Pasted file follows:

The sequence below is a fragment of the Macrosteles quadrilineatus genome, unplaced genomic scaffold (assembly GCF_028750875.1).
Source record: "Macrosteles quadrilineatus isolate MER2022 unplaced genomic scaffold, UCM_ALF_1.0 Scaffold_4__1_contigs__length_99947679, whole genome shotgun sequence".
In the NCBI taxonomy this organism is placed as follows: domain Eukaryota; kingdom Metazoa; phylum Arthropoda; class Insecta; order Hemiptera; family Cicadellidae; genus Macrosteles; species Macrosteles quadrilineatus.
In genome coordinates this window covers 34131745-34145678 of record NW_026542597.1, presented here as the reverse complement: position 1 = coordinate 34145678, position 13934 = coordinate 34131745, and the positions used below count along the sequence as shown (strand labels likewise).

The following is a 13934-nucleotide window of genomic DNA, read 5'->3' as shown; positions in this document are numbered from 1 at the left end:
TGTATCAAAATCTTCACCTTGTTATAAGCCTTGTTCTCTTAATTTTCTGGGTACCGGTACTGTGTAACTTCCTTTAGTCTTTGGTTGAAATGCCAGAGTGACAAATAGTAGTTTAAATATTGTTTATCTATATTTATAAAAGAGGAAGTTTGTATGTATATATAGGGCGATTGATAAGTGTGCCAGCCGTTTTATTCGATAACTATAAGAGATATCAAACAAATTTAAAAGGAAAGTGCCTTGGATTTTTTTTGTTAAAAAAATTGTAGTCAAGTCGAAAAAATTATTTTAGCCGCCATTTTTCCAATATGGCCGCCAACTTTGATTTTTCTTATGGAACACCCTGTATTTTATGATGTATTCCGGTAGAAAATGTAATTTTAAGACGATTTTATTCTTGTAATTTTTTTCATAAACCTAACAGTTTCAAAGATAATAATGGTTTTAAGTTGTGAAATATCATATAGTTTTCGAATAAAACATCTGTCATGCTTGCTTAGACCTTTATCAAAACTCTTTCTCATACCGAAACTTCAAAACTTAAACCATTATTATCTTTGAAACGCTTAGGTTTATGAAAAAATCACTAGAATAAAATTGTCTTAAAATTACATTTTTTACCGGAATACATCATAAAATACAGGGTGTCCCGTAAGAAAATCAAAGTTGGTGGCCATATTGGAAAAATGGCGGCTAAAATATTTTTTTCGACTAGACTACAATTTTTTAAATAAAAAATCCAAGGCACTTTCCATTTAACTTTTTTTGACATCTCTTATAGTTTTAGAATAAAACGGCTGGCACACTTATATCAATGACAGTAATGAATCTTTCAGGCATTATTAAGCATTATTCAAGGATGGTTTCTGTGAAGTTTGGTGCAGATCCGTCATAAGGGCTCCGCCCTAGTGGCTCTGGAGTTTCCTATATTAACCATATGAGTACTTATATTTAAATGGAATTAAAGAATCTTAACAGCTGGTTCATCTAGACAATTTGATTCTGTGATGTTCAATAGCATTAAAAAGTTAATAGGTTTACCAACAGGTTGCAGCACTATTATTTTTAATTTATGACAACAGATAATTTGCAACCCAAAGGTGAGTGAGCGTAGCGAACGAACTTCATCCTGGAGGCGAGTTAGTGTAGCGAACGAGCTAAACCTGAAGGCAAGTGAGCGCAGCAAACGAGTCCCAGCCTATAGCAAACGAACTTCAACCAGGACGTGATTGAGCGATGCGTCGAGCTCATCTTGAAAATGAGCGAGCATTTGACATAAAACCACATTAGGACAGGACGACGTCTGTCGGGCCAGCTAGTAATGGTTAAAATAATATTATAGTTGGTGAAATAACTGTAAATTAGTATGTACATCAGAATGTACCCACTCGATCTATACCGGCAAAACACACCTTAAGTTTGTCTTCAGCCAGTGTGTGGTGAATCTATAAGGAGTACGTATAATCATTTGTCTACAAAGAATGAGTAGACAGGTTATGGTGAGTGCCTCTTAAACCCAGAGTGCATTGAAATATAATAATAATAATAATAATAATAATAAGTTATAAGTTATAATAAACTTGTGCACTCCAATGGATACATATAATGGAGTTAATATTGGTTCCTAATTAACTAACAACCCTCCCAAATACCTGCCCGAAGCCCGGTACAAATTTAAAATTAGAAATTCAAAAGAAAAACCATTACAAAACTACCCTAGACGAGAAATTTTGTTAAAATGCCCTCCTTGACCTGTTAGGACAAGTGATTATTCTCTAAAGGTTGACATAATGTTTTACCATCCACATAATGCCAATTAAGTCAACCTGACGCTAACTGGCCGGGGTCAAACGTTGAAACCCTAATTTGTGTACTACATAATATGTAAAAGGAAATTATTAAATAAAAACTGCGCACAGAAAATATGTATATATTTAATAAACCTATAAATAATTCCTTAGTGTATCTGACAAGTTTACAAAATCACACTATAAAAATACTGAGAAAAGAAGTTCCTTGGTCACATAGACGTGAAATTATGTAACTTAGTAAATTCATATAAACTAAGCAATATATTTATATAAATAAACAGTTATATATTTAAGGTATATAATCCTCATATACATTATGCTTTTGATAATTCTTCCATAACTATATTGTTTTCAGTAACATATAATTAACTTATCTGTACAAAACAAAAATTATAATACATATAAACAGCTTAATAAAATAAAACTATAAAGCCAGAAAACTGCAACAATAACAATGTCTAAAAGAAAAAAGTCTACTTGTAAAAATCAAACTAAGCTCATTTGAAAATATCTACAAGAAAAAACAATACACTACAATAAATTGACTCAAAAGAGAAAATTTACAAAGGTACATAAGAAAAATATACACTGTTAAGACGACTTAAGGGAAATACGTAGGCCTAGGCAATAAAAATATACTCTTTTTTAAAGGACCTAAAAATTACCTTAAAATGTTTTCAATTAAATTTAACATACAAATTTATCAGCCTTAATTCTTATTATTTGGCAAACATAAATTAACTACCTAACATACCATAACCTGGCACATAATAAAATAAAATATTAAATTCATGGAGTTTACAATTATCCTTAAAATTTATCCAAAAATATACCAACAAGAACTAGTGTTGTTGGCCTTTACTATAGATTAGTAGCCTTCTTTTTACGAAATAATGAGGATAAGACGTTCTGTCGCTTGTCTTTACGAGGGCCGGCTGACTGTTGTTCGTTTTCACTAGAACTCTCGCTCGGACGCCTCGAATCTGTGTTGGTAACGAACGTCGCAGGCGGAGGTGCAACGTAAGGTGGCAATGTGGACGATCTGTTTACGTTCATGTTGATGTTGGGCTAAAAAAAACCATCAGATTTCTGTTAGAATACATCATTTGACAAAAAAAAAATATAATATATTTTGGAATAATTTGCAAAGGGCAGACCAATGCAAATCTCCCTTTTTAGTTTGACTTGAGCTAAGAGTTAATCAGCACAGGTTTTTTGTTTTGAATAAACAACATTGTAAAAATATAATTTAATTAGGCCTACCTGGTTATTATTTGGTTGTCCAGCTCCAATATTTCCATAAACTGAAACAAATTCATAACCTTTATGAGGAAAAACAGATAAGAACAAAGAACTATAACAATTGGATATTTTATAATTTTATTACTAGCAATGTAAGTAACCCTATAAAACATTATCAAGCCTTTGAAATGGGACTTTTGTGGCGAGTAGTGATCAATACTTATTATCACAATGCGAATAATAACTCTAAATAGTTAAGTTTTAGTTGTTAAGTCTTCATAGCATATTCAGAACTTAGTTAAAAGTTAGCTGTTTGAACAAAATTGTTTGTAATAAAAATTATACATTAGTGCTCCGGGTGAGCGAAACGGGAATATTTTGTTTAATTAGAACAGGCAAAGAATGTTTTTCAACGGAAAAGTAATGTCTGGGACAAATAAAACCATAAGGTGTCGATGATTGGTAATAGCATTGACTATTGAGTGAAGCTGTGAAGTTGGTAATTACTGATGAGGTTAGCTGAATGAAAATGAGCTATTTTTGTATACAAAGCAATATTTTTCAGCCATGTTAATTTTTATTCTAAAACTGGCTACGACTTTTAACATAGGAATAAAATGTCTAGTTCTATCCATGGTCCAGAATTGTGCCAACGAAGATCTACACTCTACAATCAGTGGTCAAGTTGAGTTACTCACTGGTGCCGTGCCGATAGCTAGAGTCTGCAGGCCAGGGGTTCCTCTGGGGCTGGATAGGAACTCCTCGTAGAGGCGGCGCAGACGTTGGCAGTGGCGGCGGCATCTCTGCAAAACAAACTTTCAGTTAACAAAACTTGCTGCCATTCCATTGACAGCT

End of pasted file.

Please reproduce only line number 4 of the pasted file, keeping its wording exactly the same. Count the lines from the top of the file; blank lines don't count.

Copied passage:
In genome coordinates this window covers 34131745-34145678 of record NW_026542597.1, presented here as the reverse complement: position 1 = coordinate 34145678, position 13934 = coordinate 34131745, and the positions used below count along the sequence as shown (strand labels likewise).